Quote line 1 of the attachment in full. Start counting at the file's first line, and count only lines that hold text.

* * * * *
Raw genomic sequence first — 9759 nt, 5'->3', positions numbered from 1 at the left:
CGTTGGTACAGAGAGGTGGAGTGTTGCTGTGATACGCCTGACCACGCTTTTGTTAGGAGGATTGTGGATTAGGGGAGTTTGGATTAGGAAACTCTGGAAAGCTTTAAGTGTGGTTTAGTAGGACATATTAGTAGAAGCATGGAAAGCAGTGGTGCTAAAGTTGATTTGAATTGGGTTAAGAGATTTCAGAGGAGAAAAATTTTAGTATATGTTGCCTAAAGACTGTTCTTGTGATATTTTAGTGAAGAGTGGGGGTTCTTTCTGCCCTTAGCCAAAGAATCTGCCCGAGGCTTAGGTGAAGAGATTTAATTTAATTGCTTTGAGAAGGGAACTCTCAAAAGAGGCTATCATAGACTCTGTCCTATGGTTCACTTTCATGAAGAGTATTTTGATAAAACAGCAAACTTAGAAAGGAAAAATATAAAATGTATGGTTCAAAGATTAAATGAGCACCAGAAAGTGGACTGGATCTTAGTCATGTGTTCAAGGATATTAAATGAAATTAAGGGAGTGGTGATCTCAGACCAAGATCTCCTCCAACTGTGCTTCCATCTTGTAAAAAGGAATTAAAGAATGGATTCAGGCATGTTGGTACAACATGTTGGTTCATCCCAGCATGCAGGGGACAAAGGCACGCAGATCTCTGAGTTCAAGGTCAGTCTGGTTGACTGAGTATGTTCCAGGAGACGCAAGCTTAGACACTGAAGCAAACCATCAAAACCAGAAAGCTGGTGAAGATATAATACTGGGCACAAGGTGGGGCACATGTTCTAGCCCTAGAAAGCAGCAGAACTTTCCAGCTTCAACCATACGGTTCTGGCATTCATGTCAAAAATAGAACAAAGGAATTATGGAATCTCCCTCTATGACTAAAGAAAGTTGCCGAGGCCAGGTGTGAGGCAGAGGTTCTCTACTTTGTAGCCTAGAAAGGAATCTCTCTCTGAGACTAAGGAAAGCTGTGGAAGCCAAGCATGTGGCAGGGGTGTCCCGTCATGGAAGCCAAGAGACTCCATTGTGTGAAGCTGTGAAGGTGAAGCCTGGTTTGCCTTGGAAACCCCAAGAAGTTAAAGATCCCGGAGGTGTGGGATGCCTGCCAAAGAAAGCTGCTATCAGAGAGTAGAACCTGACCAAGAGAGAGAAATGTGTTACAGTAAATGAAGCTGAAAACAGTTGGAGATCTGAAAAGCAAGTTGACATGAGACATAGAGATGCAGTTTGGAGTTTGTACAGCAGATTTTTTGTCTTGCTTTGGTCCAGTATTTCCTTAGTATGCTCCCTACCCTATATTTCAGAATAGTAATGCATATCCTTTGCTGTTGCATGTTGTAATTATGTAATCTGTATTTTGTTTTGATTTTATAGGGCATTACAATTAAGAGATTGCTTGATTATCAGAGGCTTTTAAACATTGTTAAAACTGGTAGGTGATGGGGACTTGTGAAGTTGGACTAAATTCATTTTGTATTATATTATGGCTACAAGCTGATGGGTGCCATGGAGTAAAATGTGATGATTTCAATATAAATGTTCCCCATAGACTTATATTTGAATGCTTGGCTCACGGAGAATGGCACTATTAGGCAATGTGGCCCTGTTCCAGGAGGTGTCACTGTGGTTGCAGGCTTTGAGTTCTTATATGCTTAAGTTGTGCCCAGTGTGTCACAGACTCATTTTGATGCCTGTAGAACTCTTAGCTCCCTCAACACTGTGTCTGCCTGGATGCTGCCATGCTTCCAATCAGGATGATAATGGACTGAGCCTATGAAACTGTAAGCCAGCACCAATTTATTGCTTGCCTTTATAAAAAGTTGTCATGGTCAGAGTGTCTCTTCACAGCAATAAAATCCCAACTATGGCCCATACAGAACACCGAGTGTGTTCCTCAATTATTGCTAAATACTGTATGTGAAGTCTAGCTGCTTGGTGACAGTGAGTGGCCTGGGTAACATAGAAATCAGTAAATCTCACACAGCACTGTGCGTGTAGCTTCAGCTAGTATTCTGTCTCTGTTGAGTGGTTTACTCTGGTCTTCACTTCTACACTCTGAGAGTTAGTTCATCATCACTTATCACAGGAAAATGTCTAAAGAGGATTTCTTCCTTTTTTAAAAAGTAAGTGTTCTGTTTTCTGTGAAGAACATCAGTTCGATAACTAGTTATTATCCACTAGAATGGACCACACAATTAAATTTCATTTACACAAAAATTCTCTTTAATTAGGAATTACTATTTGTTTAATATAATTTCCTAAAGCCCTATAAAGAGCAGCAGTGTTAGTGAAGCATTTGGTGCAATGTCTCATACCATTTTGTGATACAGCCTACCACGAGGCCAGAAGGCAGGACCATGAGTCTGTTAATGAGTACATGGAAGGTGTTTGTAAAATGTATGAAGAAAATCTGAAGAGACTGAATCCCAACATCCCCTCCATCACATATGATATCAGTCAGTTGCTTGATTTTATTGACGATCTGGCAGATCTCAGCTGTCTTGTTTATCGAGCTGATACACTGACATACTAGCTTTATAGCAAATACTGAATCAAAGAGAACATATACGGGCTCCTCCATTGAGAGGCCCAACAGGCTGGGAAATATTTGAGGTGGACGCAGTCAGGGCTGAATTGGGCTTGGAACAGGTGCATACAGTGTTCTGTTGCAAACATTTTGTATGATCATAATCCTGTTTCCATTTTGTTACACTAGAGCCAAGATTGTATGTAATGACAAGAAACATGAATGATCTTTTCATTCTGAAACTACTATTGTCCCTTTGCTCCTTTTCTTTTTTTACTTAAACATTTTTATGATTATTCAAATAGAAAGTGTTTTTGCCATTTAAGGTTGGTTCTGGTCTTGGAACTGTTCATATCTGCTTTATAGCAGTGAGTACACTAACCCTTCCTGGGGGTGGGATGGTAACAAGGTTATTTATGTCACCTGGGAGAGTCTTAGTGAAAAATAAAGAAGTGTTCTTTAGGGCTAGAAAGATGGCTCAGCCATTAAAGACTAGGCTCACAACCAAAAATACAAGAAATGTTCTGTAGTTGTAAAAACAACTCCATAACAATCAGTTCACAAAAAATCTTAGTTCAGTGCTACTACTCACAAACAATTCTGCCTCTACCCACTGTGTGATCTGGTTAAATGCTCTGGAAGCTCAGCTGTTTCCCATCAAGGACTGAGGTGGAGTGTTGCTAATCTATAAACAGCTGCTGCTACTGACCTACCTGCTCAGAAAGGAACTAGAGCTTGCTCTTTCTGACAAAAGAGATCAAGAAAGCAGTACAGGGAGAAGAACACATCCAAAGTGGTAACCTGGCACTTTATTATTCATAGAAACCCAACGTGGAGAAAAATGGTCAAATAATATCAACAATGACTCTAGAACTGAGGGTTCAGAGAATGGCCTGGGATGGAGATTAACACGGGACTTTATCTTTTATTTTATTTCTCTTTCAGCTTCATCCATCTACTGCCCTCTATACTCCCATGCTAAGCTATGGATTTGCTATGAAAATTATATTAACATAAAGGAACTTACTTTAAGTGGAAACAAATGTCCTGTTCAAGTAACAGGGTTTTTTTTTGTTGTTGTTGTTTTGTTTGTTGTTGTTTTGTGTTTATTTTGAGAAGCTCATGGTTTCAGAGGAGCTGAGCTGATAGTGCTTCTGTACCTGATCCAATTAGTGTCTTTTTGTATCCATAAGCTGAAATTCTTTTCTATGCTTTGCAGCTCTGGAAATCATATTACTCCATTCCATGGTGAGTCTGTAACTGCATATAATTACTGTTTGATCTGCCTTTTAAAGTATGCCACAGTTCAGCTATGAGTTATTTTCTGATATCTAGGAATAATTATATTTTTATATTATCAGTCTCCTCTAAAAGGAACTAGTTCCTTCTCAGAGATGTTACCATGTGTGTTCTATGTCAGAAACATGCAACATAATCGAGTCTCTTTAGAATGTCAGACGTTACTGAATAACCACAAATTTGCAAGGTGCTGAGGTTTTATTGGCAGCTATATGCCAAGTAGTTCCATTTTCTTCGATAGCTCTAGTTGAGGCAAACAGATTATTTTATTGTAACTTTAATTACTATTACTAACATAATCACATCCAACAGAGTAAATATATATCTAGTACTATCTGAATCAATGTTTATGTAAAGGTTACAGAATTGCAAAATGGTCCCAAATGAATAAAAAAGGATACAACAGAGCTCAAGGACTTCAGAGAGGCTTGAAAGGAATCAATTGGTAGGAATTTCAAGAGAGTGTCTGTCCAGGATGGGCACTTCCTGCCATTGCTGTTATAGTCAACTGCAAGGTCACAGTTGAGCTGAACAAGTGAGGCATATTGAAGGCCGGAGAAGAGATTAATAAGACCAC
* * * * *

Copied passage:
Raw genomic sequence first — 9759 nt, 5'->3', positions numbered from 1 at the left: